A Wander Around Deserted Central London On Christmas Day

M@
By M@ Last edited 10 months ago
A Wander Around Deserted Central London On Christmas Day
Piccadilly Circus in pink.
Piccadilly Circus in pink.
Piccadilly Circus and Eros in full glory.
Piccadilly Circus and Eros in full glory.
Piccadilly Circus lights with hardly anyone to see them.
Piccadilly Circus lights with hardly anyone to see them.
Oxford Circus.
Oxford Circus.
Try doing this on Regent Street on a normal Saturday morning.
Try doing this on Regent Street on a normal Saturday morning.
Carnaby Street, not really swinging.
Carnaby Street, not really swinging.
Seven Dials, with more streets than people.
Seven Dials, with more streets than people.
St Martin's Lane, sans people.
St Martin's Lane, sans people.
Oxford Street.
Oxford Street.
Covent Garden Apple Store.
Covent Garden Apple Store.
Trafalgar Square, where metal lions outnumber real humans.
Trafalgar Square, where metal lions outnumber real humans.

Oxford Street, Leicester Square, Piccadilly Circus: areas of town normally avoided by most Londoners thanks to the overbearing crowds of shoppers and tourists associated with much of the West End. But for one day only, a calm descends on those parts of town whose default setting is 'thronged'. Christmas Day.

We took advantage of one of the mildest 25 Decembers on record (2011) to hook up with Westminster tour guide Peter Berthoud, who led a small group on a 6am peregrination around the deserted streets.

Actually, 'deserted' is slightly misleading. We passed at least a dozen people on our 3 mile walk in from Camden Town. Most were clearly intoxicated, but we also encountered a family of four walking along Hampstead Road at 5am. What was their story? Street cleaners were also out in force, cleansing the city from a night of revelry and smartening things up for the Boxing Day sales. And the main roads enjoyed a steady, if diminished, flow of traffic.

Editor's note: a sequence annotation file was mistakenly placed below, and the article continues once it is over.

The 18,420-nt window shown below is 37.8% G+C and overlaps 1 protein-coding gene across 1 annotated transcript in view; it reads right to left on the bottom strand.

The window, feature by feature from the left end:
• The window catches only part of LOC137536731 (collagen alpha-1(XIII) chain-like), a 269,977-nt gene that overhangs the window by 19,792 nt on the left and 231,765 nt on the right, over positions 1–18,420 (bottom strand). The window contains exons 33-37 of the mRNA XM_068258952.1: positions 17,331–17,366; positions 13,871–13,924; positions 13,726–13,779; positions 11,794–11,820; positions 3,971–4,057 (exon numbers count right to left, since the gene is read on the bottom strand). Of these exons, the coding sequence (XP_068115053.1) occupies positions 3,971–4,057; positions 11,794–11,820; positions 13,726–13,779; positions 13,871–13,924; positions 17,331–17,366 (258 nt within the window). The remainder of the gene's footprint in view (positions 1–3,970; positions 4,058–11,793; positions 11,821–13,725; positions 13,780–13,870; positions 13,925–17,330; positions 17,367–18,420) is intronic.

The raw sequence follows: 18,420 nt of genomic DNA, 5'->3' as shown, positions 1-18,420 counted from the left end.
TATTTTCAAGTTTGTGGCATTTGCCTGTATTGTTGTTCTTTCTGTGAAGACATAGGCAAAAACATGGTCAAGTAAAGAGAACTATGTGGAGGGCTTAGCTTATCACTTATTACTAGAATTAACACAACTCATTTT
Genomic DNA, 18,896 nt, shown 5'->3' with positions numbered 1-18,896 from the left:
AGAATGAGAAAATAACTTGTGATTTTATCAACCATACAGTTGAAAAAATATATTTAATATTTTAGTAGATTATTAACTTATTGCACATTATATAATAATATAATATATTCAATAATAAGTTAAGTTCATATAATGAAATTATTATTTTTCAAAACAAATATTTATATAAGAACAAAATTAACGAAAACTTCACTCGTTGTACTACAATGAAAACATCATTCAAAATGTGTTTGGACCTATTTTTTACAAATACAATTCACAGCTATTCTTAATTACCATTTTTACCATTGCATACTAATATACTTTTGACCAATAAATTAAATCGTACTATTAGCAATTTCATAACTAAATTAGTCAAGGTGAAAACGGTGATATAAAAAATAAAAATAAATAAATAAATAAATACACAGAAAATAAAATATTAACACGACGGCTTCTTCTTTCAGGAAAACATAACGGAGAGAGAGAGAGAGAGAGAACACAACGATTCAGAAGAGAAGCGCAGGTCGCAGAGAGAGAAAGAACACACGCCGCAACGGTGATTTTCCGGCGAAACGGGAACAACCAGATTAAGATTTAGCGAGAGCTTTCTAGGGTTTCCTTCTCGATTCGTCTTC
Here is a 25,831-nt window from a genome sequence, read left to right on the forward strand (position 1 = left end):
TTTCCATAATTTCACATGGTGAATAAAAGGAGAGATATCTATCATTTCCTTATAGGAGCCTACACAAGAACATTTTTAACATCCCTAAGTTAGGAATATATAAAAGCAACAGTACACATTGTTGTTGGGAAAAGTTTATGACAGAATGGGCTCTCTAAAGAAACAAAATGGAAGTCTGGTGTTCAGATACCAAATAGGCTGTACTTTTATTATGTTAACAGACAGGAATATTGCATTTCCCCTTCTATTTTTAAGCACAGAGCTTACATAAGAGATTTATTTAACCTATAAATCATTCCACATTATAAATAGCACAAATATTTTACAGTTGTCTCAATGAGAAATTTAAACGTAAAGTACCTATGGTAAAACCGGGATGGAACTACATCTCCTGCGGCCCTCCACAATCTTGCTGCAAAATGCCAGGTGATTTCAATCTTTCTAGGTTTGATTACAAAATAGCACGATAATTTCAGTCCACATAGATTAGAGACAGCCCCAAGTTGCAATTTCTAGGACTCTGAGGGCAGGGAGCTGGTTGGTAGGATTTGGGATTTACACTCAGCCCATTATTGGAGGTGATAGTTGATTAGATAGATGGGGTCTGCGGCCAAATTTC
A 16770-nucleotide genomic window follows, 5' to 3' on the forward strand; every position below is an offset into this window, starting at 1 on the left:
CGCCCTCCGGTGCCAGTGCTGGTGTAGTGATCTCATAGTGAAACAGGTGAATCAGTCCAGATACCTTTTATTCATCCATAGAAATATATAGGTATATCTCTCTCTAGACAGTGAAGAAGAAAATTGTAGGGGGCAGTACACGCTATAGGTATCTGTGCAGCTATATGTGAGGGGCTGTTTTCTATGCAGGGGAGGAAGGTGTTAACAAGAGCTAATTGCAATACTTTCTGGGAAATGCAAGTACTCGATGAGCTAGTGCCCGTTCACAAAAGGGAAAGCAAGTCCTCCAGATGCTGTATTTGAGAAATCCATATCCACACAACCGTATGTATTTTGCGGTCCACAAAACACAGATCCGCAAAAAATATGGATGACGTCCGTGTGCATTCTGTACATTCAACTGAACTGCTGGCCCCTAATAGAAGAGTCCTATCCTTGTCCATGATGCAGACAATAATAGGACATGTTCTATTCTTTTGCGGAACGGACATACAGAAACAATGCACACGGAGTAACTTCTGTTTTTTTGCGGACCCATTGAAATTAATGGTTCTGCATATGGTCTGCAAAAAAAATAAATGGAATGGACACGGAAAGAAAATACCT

The walk itself began at Admiralty Arch and toured the more familiar areas of the West End, including Trafalgar Square, Covent Garden, Soho Square, Oxford Street, Regent Street, Carnaby Street, Piccadilly Circus, Leicester Square and then back to Trafalgar Square for dawn, and a welcome tot of brandy.

Needless to say, these very familiar locations were rendered unfamiliar, even otherworldly by the absence of people. We could hear our own footsteps and the first birdcalls of the morning. Walking in the pink, flickering glow from the Piccadilly Circus signs was like entering a deserted cinema.

By 8am, and the end of the walk, the streets were still very quiet, although a noticeable population of early-morning photographers had emerged, with similar notions of snapping the near-empty streets. The local branch of Pret was already full of coffee-sippers. But our journey back to Camden by Boris Bike was almost entirely absent of people, until we hit Regent's Park, which was as busy as ever.

Tour guide Peter, who's been making these early-morning Christmas pilgrimages for years, plans to run the tour again next year. If you can make it into central London with no trains or buses and want to see the capital in a rare slumber, we'd highly recommend it.

Another veteran of the Christmas Day dawn amble, Ian Visits, was also out and about yesterday, with a much better camera than us. Further pictures of our tour were taken by Mike Paterson of London Historians, and can be seen here.

Last Updated 05 October 2017